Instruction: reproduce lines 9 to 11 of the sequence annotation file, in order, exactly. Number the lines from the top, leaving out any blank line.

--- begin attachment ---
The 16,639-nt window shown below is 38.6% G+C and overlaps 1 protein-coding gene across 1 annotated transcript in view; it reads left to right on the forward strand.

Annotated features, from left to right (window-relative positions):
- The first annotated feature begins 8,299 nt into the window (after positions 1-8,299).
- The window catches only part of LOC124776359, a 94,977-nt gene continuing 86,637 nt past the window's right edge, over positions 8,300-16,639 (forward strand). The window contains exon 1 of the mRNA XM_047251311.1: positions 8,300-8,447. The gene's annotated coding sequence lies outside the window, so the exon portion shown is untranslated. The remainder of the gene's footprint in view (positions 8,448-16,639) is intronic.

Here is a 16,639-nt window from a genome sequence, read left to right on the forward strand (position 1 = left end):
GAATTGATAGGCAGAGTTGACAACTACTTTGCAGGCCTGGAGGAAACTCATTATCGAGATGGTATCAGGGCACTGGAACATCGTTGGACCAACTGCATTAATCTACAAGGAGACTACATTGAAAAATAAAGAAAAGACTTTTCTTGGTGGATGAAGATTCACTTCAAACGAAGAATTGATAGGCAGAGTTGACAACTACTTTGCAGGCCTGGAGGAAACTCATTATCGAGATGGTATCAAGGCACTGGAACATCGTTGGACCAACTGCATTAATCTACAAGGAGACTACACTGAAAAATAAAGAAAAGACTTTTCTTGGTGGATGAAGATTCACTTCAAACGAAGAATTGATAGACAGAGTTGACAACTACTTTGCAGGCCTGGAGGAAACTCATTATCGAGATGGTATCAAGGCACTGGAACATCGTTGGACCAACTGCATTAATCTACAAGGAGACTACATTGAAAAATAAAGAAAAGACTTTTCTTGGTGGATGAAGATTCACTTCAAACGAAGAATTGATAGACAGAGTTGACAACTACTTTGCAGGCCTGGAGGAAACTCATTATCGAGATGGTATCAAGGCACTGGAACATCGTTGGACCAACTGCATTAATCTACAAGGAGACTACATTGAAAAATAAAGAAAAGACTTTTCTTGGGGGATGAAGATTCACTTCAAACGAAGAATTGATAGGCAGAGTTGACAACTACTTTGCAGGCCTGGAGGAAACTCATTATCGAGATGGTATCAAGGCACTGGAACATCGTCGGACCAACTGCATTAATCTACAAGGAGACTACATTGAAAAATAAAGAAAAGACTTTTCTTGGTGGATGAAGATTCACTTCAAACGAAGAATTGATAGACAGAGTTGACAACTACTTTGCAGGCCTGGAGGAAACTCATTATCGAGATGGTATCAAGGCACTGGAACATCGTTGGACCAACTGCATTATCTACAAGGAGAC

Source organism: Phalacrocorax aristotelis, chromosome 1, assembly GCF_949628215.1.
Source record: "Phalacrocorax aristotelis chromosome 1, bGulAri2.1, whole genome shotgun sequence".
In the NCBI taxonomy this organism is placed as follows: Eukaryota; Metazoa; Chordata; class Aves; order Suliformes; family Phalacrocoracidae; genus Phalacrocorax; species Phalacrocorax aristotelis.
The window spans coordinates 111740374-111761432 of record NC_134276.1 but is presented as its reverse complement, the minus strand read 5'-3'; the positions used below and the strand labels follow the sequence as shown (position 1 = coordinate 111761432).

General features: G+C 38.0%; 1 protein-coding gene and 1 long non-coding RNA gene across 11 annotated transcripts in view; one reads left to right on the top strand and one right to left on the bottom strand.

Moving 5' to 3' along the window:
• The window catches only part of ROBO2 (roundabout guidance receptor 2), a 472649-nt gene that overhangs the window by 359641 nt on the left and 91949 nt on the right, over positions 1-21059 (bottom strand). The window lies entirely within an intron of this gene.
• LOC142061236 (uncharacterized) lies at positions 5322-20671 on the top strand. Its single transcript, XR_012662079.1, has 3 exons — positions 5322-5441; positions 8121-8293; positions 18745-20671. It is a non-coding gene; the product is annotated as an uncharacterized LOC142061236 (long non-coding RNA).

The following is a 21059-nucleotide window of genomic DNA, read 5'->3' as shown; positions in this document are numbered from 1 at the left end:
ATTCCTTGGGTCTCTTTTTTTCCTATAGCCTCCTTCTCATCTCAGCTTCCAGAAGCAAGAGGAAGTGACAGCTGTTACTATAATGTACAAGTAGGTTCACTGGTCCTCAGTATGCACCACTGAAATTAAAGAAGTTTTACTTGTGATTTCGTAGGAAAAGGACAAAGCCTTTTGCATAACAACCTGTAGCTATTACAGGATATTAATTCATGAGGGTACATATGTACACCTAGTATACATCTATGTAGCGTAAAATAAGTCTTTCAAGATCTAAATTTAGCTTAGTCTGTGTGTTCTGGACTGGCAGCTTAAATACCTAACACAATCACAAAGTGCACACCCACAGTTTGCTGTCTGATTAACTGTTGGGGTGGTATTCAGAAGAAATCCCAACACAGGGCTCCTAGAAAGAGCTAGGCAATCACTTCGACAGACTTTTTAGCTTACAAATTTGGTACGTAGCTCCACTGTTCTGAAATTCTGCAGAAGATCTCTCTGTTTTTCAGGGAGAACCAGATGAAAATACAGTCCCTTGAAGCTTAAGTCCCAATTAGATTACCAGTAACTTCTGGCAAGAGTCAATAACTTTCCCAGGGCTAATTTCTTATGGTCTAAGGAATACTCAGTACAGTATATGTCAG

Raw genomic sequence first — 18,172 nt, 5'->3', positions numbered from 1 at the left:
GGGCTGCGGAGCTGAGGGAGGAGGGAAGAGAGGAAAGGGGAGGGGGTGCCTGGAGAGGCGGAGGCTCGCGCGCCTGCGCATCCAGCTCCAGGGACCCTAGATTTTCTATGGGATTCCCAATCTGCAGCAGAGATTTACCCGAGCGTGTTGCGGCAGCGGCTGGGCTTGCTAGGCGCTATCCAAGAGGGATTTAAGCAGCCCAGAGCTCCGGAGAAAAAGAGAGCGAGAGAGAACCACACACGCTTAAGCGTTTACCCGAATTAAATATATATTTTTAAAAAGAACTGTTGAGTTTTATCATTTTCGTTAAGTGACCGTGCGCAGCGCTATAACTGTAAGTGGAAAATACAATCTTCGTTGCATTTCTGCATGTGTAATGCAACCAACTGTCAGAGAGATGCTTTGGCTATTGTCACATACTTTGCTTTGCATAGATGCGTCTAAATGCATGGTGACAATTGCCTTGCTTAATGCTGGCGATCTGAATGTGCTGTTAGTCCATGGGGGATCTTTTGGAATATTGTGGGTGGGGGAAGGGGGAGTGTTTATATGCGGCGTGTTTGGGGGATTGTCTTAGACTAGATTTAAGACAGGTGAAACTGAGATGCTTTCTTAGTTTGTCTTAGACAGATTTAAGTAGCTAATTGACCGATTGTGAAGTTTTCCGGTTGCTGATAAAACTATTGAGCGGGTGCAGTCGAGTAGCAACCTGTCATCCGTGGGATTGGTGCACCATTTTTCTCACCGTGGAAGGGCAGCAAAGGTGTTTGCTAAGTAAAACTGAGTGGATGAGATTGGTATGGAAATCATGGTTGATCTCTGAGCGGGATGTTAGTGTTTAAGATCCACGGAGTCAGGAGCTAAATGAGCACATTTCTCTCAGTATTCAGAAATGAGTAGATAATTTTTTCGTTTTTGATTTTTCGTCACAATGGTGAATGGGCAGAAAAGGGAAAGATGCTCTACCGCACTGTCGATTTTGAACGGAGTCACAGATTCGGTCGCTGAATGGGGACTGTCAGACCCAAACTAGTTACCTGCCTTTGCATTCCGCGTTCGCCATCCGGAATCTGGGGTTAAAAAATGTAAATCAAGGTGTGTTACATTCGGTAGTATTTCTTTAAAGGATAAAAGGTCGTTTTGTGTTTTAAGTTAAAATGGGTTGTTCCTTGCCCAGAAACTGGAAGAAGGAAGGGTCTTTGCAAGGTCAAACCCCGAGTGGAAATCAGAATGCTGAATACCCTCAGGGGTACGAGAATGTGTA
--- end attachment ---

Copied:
In the NCBI taxonomy this organism is placed as follows: Eukaryota; Metazoa; Chordata; class Aves; order Suliformes; family Phalacrocoracidae; genus Phalacrocorax; species Phalacrocorax aristotelis.
The window spans coordinates 111740374-111761432 of record NC_134276.1 but is presented as its reverse complement, the minus strand read 5'-3'; the positions used below and the strand labels follow the sequence as shown (position 1 = coordinate 111761432).

General features: G+C 38.0%; 1 protein-coding gene and 1 long non-coding RNA gene across 11 annotated transcripts in view; one reads left to right on the top strand and one right to left on the bottom strand.